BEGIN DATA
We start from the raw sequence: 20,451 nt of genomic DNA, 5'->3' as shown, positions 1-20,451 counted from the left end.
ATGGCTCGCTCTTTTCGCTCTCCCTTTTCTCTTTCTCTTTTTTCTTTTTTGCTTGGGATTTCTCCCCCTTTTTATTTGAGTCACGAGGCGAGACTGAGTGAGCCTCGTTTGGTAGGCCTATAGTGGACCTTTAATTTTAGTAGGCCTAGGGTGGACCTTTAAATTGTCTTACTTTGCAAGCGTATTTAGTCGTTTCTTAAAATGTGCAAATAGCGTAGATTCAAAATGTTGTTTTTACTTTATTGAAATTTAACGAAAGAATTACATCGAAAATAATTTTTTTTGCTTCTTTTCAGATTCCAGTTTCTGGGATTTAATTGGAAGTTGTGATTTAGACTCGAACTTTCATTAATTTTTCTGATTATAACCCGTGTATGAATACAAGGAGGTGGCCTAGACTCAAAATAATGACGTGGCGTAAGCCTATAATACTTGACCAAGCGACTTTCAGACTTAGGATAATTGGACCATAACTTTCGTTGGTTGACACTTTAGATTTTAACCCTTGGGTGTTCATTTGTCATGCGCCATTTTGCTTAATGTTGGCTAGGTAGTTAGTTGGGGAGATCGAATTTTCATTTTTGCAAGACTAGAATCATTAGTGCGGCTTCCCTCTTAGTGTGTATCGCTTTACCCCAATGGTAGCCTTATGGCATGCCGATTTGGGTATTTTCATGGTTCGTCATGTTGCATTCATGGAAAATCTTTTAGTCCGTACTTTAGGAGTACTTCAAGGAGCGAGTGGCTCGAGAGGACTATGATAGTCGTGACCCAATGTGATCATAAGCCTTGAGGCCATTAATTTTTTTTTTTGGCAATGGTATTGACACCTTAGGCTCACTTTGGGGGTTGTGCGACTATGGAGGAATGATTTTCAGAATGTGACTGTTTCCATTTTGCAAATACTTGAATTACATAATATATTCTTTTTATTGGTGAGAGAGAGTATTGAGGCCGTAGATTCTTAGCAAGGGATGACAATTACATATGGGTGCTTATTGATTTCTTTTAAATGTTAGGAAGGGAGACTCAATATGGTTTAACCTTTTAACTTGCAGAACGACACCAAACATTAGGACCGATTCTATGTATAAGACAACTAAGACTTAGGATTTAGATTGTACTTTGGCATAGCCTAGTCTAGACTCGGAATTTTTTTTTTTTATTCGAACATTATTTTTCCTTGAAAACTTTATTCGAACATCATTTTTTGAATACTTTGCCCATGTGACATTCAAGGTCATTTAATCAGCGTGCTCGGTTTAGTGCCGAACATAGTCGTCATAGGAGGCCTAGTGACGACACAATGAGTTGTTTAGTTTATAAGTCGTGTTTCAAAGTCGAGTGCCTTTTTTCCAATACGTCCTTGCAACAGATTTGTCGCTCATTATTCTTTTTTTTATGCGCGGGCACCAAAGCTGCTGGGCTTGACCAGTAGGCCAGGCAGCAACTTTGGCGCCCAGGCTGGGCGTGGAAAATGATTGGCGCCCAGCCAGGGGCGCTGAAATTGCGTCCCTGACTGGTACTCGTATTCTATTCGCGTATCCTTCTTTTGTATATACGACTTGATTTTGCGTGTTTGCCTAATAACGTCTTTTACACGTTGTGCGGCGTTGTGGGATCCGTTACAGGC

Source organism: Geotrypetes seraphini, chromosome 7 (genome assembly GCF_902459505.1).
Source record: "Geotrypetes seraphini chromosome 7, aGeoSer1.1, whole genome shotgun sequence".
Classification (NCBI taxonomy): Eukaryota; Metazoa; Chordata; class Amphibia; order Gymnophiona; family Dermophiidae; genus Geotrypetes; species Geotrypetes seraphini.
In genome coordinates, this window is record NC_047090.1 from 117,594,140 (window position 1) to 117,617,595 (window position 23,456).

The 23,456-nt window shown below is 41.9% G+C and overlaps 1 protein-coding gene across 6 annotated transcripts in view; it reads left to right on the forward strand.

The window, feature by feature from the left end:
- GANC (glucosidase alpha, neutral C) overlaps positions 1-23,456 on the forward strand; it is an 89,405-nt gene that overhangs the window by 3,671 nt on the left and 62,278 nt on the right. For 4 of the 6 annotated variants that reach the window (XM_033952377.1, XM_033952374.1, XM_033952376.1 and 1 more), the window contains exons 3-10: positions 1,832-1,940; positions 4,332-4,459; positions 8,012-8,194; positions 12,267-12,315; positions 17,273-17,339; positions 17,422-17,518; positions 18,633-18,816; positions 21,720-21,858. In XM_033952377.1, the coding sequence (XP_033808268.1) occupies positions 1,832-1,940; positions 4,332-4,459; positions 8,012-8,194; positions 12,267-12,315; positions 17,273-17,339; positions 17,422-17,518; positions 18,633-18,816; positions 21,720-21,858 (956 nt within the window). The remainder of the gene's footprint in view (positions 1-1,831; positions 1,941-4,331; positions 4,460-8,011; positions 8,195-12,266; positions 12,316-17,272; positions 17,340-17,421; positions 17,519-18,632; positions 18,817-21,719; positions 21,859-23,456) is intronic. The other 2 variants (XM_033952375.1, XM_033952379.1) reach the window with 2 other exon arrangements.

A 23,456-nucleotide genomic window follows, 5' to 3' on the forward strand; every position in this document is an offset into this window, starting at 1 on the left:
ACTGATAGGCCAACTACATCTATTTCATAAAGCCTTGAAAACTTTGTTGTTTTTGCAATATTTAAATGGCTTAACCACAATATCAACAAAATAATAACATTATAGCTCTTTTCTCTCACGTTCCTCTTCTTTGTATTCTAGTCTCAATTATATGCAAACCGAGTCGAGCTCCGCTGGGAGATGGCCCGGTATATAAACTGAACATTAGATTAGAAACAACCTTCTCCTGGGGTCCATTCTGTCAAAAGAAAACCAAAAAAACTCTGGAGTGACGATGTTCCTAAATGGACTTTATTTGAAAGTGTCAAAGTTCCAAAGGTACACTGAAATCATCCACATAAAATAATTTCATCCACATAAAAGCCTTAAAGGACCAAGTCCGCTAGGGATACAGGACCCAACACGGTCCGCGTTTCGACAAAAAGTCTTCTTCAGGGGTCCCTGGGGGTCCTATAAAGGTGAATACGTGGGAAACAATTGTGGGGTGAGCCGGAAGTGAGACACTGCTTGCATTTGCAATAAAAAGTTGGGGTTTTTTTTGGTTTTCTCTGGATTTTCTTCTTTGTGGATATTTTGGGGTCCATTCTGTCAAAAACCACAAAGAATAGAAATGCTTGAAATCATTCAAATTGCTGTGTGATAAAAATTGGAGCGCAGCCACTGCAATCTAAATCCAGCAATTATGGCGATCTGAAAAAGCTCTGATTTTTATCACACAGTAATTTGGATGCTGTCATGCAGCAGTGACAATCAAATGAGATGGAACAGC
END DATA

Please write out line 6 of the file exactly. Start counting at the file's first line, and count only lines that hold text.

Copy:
In genome coordinates, this window is record NC_047090.1 from 117,594,140 (window position 1) to 117,617,595 (window position 23,456).